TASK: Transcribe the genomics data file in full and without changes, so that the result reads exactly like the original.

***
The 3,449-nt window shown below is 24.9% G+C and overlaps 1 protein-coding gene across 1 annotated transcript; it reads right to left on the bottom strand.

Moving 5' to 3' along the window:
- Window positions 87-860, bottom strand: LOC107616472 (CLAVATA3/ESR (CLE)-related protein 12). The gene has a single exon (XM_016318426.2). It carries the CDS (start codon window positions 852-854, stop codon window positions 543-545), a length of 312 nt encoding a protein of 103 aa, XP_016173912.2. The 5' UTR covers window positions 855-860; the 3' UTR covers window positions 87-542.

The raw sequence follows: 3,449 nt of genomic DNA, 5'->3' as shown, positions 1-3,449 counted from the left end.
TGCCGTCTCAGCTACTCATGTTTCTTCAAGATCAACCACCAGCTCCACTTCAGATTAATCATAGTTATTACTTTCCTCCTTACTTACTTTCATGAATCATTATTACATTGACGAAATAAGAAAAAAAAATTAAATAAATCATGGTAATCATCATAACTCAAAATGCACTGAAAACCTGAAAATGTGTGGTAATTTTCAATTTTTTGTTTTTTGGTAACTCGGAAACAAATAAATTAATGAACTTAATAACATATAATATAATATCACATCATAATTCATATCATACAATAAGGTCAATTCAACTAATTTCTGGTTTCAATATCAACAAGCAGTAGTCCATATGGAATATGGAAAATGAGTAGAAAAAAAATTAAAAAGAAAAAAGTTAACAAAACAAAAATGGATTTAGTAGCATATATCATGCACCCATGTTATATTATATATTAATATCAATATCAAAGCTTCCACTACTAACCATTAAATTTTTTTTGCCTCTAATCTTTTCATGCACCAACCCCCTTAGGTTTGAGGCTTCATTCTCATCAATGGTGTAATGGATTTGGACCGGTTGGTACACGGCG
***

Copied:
The 3,449-nt window shown below is 24.9% G+C and overlaps 1 protein-coding gene across 1 annotated transcript; it reads right to left on the bottom strand.

Moving 5' to 3' along the window:
- Window positions 87-860, bottom strand: LOC107616472 (CLAVATA3/ESR (CLE)-related protein 12). The gene has a single exon (XM_016318426.2). It carries the CDS (start codon window positions 852-854, stop codon window positions 543-545), a length of 312 nt encoding a protein of 103 aa, XP_016173912.2. The 5' UTR covers window positions 855-860; the 3' UTR covers window positions 87-542.

The raw sequence follows: 3,449 nt of genomic DNA, 5'->3' as shown, positions 1-3,449 counted from the left end.
TGCCGTCTCAGCTACTCATGTTTCTTCAAGATCAACCACCAGCTCCACTTCAGATTAATCATAGTTATTACTTTCCTCCTTACTTACTTTCATGAATCATTATTACATTGACGAAATAAGAAAAAAAAATTAAATAAATCATGGTAATCATCATAACTCAAAATGCACTGAAAACCTGAAAATGTGTGGTAATTTTCAATTTTTTGTTTTTTGGTAACTCGGAAACAAATAAATTAATGAACTTAATAACATATAATATAATATCACATCATAATTCATATCATACAATAAGGTCAATTCAACTAATTTCTGGTTTCAATATCAACAAGCAGTAGTCCATATGGAATATGGAAAATGAGTAGAAAAAAAATTAAAAAGAAAAAAGTTAACAAAACAAAAATGGATTTAGTAGCATATATCATGCACCCATGTTATATTATATATTAATATCAATATCAAAGCTTCCACTACTAACCATTAAATTTTTTTTGCCTCTAATCTTTTCATGCACCAACCCCCTTAGGTTTGAGGCTTCATTCTCATCAATGGTGTAATGGATTTGGACCGGTTGGTACACGGCG